I’m sitting here at the Orlando Airport, waiting for my flight, thinking about everything I learned during my second trip to the eTail Connect conference. As usual, it was a fantastic experience, with a lot of great conversations with a lot of really smart people in the e-commerce industry. We discussed issues like fraud, personalization, payment processing, social sign-in, loyalty, communication strategies and a lot more … but of all the conversations I had, there’s one in particular that keeps coming back to me.

During the cocktail reception the first night, I met with my friend John and we were discussing his company’s geofencing and beacon technologies. As I currently work in a pureplay dotcom, geofencing isn’t of that much use to me – but it’s a topic I’ve always found interesting. Just being part of the retail community, what’s going on in omnichannel always fascinates me, as they deal with different variations of the problems I deal with, and have to look for other solutions and integrations that make sense across their physical and digital presences.

Anyway, we were talking about geofencing and beacons and I told John how impressed I’ve been with Target’s use of the technology so far. Even things like little reminders to use my cartwheel app when I’m in store are great uses of the tech, as I often forget about Cartwheel until I’m at checkout, and by then it’s too late for me to start looking at offers or scanning my products in the cart. The reminder as I walk in the door has been helping me here considerably.

We talked about this and other uses geofencing has been helpful in, and as we talked we got onto the subject of how the tech can be used to help guide you around the store to help find the departments and items you might be looking for. Then came the “eureka” moment.

My wife and I recently built a new house with a nice deck overlooking our creek. We want to spend more time out there enjoying the view, but the patio furniture we had was not quite matching the style of the new house – so we were in market for something new. Target had exactly what we were looking for, a little chat set called Carag, but every time we went to the store we found out it wasn’t in stock (and they didn’t sell it online). So we kept checking back. Sometimes we’d call, but othertimes we’d just ask when we were in the store for another shopping reason.

The problem I kept running into though was that there was never anyone working in the patio section – at least no one I could find. I had a simple question: do you have this in a box in back? All I needed to do was ask an associate and they could check and if so, they just had a $200 sale. As I discussed this experience with my John I thought of all the other times I’ve been in stores and wanted something or had a question but needed to track down an associate to get help (I actually had a similar experience at Target again the other day when I wanted a new Fitbit but needed someone to get it for me from their locked areas).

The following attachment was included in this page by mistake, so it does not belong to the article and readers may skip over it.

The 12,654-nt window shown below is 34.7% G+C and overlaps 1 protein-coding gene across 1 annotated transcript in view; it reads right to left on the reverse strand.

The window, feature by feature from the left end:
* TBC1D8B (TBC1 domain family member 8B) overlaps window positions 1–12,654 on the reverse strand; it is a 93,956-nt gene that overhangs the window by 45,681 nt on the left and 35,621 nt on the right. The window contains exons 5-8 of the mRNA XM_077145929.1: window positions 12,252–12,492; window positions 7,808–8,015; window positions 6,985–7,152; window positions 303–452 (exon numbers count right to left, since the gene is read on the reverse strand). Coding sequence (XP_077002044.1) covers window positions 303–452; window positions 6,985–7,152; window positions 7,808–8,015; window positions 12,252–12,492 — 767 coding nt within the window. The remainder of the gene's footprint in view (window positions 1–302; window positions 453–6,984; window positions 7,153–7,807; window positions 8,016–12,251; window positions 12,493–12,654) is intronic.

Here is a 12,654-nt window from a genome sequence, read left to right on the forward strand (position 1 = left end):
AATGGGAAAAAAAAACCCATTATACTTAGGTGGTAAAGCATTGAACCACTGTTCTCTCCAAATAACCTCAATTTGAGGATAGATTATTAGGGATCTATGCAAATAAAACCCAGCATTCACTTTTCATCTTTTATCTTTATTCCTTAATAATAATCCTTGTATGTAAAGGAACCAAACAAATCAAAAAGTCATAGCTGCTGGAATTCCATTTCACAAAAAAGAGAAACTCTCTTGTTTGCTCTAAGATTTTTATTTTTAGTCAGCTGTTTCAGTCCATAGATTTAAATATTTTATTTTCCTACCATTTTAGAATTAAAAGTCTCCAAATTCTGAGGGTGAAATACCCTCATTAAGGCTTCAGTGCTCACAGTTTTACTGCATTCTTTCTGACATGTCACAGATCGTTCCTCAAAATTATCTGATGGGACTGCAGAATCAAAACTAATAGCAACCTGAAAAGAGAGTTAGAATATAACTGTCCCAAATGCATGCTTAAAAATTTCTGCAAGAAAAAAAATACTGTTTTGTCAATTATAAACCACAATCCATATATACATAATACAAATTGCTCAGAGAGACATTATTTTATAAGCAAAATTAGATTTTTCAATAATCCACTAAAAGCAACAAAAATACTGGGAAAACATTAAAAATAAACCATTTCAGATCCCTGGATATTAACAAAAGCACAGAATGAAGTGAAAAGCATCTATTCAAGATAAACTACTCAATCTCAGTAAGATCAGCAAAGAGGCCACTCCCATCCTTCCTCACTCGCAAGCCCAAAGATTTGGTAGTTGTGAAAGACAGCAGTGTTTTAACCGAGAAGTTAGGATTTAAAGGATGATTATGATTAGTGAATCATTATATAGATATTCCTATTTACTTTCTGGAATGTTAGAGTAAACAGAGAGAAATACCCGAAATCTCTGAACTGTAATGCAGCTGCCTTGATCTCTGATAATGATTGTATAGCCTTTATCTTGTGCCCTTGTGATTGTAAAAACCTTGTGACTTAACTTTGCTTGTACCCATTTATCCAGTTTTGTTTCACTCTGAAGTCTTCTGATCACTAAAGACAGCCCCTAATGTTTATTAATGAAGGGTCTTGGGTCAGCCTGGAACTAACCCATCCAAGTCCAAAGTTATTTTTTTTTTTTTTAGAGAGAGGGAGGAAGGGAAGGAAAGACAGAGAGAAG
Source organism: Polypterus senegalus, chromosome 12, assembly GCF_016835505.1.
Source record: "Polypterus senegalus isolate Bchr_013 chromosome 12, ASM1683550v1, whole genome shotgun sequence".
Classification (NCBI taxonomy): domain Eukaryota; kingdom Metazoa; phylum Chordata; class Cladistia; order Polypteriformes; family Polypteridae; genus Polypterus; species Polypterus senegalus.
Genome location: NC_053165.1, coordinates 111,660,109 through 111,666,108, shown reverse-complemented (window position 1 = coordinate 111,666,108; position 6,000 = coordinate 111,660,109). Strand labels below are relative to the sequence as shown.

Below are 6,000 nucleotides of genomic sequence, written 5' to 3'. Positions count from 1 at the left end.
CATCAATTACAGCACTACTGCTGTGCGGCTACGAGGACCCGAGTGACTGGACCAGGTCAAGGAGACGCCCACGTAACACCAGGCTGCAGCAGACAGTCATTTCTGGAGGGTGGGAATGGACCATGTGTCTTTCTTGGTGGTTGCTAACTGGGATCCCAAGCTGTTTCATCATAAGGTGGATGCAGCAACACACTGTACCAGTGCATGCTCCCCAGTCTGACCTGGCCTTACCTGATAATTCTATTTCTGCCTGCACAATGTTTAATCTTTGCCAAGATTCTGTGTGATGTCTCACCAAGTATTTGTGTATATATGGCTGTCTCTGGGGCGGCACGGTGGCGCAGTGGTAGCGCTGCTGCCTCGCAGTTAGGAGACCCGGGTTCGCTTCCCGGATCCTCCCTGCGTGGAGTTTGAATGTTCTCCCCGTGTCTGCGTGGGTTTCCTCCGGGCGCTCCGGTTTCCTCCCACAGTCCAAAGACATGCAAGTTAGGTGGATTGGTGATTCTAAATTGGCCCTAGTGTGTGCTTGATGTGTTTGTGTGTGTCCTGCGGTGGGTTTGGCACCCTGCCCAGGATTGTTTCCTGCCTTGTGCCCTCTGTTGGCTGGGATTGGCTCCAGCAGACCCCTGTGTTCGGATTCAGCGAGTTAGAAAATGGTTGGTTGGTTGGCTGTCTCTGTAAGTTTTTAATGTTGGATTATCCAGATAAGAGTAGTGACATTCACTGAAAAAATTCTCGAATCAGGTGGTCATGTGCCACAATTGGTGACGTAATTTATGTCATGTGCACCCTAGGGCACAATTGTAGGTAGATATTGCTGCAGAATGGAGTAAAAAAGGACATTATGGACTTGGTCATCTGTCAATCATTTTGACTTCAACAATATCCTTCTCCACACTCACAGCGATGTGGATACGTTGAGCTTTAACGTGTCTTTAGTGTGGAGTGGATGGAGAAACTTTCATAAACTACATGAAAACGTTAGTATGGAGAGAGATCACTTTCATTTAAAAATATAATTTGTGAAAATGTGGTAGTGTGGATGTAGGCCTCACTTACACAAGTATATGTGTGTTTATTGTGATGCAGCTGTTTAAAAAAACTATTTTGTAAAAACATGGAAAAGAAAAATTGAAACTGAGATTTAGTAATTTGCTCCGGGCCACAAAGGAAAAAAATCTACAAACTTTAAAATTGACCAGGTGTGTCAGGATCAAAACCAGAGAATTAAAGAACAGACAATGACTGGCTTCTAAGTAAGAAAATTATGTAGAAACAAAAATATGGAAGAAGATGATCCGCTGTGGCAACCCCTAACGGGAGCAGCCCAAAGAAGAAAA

So, this all leads to my big question / idea: Why don’t stores add in “call for assistance” into their apps? Sure, a few stores have buttons on kiosks for this, but again you still have to hunt to find them (just like hunting for an associate). With geofencing and beacon technology, working in conjunction with your store app, you should be able to easily allow your shoppers to tap a button to request help, then send a ping with the rough location to your sales associates, telling them where you are and that you need some assistance. In an ideal experience, I’d tap the button, the associate would get pinged, and I’d be told to hold tight for a few minutes because someone is on their way to exactly where I am.

Since I don’t work in physical retail, I have no idea how many sales are lost simply due to customers not being able to find an associate at the time they have a question. What I do know is that I’ve walked out of stores plenty of times when I went in with intent to purchase, but wasn’t able to get the help I needed to get the product / close the sale.

It’s a pretty simple use of the technology, but it would give customers the ability to ask for help when they need it, where they need it, rather than hope that an associate and a guest would cross paths at the right time in-store.

So there you go stores. Go do this.

… and while you’re at it, let me pay for my purchase in-store with my phone, so I don’t have to wait in lines. Barnes and Noble, I’m looking at you in particlar … you don’t want to know how many piles of books I’ve not bought because your lines were too long and slow, and then just put them on a table, walked out the door and bought them on Amazon instead. But that’s for another conversation.